Meningiomas associated with peritumoural venous stasis: three types on cerebral angiogram

Acta Neurochir (Wien). 1994;129(1-2):31-8. doi: 10.1007/BF01400870.


Many factors have been suggested as possible mechanisms for the development of peritumoural oedema in meningioma. Venous compression by the tumor is thought to be one factor, but reports presenting a direct relationship between venous compression and the formation of oedema are rare. We have recently observed 6 meningioma patients in whom venous stasis contributed to peritumoural oedema. The stasis was due to 1) compression of an adjacent cortical vein by the tumour with stasis at the site of compression and/or its distal portion, 2) compression of adjacent brain by the tumour with prolonged perfusion and delayed venous return (visualized as pial staining in the capillary and venous phases), and 3) presence of an early draining vein linked to a nearby cortical vein with stasis at its periphery. Venous compression and stasis seem to be related not only to the formation of peritumoral oedema but also to the occurrence of haemorrhagic infarction after the resection of meningiomas.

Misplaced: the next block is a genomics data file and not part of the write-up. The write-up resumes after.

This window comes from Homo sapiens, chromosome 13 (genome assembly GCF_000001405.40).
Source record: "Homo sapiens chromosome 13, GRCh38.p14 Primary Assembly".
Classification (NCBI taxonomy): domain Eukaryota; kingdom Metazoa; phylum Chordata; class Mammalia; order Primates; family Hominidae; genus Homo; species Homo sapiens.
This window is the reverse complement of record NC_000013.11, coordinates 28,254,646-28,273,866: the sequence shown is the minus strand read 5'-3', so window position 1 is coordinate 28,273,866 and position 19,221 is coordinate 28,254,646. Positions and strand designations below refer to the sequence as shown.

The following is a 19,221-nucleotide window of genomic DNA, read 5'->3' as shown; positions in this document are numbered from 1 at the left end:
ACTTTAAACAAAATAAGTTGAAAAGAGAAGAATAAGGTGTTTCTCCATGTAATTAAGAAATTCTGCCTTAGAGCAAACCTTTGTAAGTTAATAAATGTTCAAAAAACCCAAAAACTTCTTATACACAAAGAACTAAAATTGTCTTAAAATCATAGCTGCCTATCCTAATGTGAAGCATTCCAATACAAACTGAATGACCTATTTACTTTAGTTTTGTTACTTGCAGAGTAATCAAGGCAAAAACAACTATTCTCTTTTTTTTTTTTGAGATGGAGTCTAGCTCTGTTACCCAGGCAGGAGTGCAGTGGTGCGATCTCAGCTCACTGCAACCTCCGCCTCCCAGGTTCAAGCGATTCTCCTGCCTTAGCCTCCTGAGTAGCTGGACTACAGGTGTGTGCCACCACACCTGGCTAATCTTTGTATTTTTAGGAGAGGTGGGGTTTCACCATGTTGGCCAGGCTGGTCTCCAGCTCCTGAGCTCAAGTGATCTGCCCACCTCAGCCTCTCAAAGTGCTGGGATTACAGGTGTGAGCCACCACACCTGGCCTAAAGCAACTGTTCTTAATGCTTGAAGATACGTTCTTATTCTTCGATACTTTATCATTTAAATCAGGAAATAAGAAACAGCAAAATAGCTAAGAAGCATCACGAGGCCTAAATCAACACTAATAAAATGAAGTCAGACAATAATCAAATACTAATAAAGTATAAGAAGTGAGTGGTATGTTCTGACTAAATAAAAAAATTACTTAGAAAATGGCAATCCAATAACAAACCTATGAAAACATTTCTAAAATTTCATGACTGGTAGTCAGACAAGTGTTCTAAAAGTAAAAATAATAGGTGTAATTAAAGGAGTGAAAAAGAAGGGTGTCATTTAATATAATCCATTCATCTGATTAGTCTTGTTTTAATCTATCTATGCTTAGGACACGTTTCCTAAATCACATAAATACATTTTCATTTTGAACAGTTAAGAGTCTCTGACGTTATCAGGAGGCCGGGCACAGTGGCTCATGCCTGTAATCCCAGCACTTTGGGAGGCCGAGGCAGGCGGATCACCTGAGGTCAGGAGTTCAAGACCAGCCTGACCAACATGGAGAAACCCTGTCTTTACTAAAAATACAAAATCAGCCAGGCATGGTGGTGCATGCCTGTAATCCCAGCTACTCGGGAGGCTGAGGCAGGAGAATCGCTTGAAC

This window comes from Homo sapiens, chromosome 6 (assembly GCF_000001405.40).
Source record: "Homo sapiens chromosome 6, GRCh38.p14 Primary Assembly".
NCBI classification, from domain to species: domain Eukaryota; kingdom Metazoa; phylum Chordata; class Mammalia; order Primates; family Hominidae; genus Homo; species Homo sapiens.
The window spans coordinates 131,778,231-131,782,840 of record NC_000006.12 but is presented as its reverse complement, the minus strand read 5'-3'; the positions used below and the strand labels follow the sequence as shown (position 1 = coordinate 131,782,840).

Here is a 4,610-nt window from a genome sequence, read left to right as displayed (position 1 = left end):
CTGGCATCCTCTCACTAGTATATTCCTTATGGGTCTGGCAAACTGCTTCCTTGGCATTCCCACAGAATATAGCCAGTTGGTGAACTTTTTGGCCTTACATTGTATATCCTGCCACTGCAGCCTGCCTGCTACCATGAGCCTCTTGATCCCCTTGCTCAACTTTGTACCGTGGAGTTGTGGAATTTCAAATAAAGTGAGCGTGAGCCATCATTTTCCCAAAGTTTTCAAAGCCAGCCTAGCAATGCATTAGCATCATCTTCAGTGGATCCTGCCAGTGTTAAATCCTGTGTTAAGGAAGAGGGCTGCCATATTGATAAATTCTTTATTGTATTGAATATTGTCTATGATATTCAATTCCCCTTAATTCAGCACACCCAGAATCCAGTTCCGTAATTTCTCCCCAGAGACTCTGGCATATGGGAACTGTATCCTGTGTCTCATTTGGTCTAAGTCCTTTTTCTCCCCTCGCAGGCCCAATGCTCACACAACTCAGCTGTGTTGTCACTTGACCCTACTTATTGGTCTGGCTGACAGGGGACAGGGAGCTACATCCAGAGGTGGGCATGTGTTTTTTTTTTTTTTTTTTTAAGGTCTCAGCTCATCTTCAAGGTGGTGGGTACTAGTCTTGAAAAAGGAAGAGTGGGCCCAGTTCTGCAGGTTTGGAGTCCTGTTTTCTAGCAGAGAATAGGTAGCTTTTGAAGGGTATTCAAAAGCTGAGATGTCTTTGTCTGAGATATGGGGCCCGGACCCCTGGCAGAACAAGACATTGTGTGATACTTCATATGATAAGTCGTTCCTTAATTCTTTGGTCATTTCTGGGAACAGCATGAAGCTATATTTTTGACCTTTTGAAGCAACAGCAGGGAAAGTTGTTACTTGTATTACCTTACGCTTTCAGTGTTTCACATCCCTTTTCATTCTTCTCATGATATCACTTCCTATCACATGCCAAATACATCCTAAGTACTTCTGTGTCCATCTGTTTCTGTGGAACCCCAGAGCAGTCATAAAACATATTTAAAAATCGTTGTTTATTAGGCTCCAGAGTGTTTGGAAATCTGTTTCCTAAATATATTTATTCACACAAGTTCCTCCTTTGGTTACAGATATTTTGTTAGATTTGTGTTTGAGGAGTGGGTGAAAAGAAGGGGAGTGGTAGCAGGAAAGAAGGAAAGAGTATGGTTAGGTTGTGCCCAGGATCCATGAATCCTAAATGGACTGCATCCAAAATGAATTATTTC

Publication types

  • Case Reports

MeSH terms

  • Adult
  • Aged
  • Angiography, Digital Subtraction
  • Brain Edema / diagnosis*
  • Brain Edema / surgery
  • Cerebral Angiography*
  • Cerebral Veins / pathology
  • Dilatation, Pathologic
  • Female
  • Humans
  • Magnetic Resonance Angiography*
  • Male
  • Meningeal Neoplasms / blood supply*
  • Meningeal Neoplasms / surgery
  • Meningioma / blood supply*
  • Meningioma / surgery
  • Middle Aged
  • Tomography, X-Ray Computed*
  • Venous Insufficiency / diagnosis*
  • Venous Insufficiency / surgery